United States District Court, N.D. California
ORDER GRANTING PLAINTIFF'S MOTION TO REMAND RE:
DKT. NO. 21
HAYWOOD S. GILLIAM, JR. UNITED STATES DISTRICT JUDGE
Ar'maney Lewis brings a motion to remand this case to
Alameda County Superior Court. See Dkt. No. 21.
Because there is no basis for this Court to exercise
jurisdiction, the Court GRANTS
Plaintiff's motion and REMANDS the case.
February 28, 2019, Plaintiff filed a wage and hour putative
class action complaint in the Alameda County Superior Court.
Dkt. No. 1-1 (“Complaint”). Plaintiff listed
“ABB Optical Group LLC” and “ABB Con-Cise
Optical Group LLC” as Defendants. Id. ¶
6-8. Plaintiff was employed by Defendants as an hourly,
non-exempt employee in California from approximately November
2016 to February 2017. Id. ¶ 18. The putative
class was comprised of: “All current and former
hourly-paid or non-exempt employees who worked for any of the
Defendants within the State of California at any time during
the period from four years preceding the filing of this
Complaint to final judgment.” Id. ¶ 14.
Plaintiff asserts that Defendant “engaged in pattern
and practice of wage abuse against their hourly-paid or
non-exempt employees within the State of California. This
pattern and practice involved, inter alia, failing
to pay them for all regular and/or overtime wages earned and
for missed meal periods and rest breaks . . . .”
Id. ¶ 26. Plaintiff additionally alleges that
Defendants violated sections of the California Labor Code by
failing to provide uninterrupted meal and rest periods, pay
the minimum wage, pay wages owed at discharge or resignation,
provide complete or accurate wage statements, keep complete
or accurate payroll records, and reimburse all necessary
business-related expenses, among other violations.
Id. ¶¶ 38- 46.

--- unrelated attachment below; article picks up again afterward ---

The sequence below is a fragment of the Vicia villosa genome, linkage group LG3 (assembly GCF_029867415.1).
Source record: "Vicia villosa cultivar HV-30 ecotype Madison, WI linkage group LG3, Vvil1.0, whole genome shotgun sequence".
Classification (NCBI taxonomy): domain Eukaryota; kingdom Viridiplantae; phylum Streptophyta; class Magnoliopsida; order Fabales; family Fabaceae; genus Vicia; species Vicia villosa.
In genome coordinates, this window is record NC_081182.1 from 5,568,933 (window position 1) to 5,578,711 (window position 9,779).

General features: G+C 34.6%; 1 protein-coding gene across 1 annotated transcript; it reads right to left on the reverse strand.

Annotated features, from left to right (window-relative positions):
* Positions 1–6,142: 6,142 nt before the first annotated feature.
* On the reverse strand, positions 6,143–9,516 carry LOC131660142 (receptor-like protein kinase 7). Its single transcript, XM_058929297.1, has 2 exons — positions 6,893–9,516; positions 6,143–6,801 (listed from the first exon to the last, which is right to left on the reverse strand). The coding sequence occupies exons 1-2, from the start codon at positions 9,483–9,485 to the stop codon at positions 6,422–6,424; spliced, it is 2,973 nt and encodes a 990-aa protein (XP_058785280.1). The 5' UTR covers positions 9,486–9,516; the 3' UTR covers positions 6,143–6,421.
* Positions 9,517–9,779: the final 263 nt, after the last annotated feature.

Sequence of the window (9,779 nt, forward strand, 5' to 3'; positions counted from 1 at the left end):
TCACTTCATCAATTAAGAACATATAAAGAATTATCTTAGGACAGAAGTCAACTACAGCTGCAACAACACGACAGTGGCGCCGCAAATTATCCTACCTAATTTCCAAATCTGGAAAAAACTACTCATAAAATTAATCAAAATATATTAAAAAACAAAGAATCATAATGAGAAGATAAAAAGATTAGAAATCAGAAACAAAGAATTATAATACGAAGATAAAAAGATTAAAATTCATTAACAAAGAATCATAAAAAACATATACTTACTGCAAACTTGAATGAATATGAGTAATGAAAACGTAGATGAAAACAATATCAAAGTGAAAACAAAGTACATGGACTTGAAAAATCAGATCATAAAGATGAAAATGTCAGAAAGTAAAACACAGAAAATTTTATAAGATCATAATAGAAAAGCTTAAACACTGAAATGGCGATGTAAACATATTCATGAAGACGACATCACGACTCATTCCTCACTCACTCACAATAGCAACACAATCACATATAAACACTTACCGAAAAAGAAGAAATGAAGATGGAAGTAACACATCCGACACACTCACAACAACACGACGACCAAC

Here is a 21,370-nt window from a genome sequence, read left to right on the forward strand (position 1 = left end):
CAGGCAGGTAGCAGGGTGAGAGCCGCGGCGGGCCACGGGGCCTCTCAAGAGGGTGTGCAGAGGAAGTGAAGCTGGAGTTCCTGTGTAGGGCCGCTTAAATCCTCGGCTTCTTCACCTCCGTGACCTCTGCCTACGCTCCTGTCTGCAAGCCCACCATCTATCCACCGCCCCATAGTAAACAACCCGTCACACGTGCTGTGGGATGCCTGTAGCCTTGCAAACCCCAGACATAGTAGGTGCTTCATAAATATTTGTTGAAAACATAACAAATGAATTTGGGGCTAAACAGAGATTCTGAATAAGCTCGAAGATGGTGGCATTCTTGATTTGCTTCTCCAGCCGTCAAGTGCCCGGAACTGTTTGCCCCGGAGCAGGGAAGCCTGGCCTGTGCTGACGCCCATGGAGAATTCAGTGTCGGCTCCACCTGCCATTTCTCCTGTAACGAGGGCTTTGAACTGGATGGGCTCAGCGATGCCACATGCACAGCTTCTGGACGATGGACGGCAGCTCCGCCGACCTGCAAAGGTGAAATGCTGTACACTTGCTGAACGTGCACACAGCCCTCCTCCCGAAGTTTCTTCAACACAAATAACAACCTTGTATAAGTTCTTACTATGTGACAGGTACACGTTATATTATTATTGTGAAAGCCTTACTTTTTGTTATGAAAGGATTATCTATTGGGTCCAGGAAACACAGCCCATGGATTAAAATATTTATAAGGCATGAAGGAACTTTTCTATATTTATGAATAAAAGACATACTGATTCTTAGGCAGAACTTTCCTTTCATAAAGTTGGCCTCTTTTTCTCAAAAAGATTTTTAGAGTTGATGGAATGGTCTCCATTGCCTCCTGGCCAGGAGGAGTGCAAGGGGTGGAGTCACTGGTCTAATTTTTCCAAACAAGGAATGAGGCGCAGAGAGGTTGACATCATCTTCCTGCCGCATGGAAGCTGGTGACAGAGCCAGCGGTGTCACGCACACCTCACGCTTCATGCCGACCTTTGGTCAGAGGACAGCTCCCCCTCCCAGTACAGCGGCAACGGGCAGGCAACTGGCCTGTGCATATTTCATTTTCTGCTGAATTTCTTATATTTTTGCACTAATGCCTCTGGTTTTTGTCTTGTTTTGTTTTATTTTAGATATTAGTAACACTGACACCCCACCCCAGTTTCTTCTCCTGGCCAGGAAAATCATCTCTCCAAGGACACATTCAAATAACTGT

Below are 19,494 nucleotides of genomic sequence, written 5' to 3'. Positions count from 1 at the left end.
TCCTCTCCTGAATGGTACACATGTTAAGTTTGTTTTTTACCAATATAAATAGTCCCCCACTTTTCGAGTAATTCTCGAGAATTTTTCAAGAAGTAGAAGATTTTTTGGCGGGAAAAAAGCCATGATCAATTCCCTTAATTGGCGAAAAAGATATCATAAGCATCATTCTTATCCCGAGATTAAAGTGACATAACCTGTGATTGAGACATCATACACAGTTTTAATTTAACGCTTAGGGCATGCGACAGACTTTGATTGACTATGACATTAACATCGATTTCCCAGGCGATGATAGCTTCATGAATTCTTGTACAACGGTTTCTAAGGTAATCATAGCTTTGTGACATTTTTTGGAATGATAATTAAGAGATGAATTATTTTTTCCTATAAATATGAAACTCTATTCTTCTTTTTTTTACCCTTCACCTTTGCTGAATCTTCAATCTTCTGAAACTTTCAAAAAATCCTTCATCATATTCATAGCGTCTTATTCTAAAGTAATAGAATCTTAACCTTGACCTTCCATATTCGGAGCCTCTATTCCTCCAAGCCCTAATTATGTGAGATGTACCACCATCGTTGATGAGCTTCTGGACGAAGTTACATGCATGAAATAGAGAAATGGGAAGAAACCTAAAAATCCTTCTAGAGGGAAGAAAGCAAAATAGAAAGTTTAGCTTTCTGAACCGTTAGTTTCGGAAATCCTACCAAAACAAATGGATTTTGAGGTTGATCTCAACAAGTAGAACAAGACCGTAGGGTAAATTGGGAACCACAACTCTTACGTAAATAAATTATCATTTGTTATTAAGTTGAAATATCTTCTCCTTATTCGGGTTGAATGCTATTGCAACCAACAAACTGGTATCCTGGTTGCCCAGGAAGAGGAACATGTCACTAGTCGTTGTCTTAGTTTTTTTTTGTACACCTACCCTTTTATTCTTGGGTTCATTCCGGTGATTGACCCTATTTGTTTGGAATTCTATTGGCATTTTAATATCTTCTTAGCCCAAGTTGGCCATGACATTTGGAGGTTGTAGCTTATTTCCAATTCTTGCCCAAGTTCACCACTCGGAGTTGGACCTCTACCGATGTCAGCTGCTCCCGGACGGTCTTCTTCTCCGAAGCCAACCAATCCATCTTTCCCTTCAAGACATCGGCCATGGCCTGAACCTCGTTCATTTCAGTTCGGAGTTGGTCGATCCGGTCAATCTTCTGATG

asserts ten causes of action for violations of: (1)
California Labor Code sections 510 and 1198 (unpaid
overtime); (2) California Labor Code sections 226.7 and
512(a) (unpaid meal period premiums); (3) California Labor
Code section 226.7 (unpaid rest period premiums); (4)
California Labor Code sections 1194, 1197, and 1197.1 (unpaid
minimum wages); (5) California Labor Code sections 201 and
202 (final wages not timely paid); (6) California Labor Code
section 204 (wages not timely paid during employment); (7)
California Labor Code section 226(a) (non-compliant wage
statements); (8) California Labor Code sections 1174(d)
(failure to keep required payroll records); (9) California
Labor Code sections 2800 and 2802 (unreimbursed business
expenses); and (10) California Business and Professional Code
section 17200 (Unfair Competition Law, “UCL”).
Id. at 1.
ABB Con-Cise Optical Group LLC removed this case to federal
court on April 29, 2019, claiming that this Court has
diversity jurisdiction under 28 U.S.C. §
1332. On May 21, 2019, the parties stipulated to
the dismissal of Plaintiff's sixth cause of action for
failure to timely pay wages in violation of California Labor
Code section 204, eighth cause of action for failure to keep
accurate and complete payroll records in violation of
California Labor Code section 1174(d), and request for
injunctive relief under California Business and Professional
Code section 17200. Dkt. No. 14. The Court granted the
parties' stipulation. Dkt. No. 19. Defendant concurrently
filed a motion to dismiss. Dkt. No. 15. On May 29, 2019,
Plaintiff filed the motion to remand to state court, Dkt. No.
21, and on June 28, 2019, Defendant filed a motion for leave
to amend notice of removal, Dkt. No. 29. The Court held a
hearing on the motion to remand on October 3, 2019. Dkt. No.
as otherwise expressly provided by Act of Congress, any civil
action brought in a State court of which the district courts
of the United States have original jurisdiction, may be
removed” to federal court. 28 U.S.C. § 1441(a).
District courts have “original jurisdiction of all
civil actions where the matter in controversy exceeds the sum
or value of $75, 000, exclusive of interest and costs, and is
between . . . citizens of different States. 28 U.S.C §
1332. Where “the complaint does not demand a dollar
amount, the removing defendant bears the burden of proving by
a preponderance of evidence that the amount in controversy
exceeds $, 000.” Kroske v. U.S. Bank
Corp., 432 F.3d 976, 980 (9th Cir. 2005), as amended
on (Feb. 13, 2006) (alteration in original) (quoting
Singer v. State Farm Mut. Auto. Ins. Co., 116 F.3d
373, 376 (9th Cir. 1997)). “The amount in controversy
includes the amount of damages in dispute, as well as
attorney's fees, if authorized by statute or
contract.” Id. The Court must determine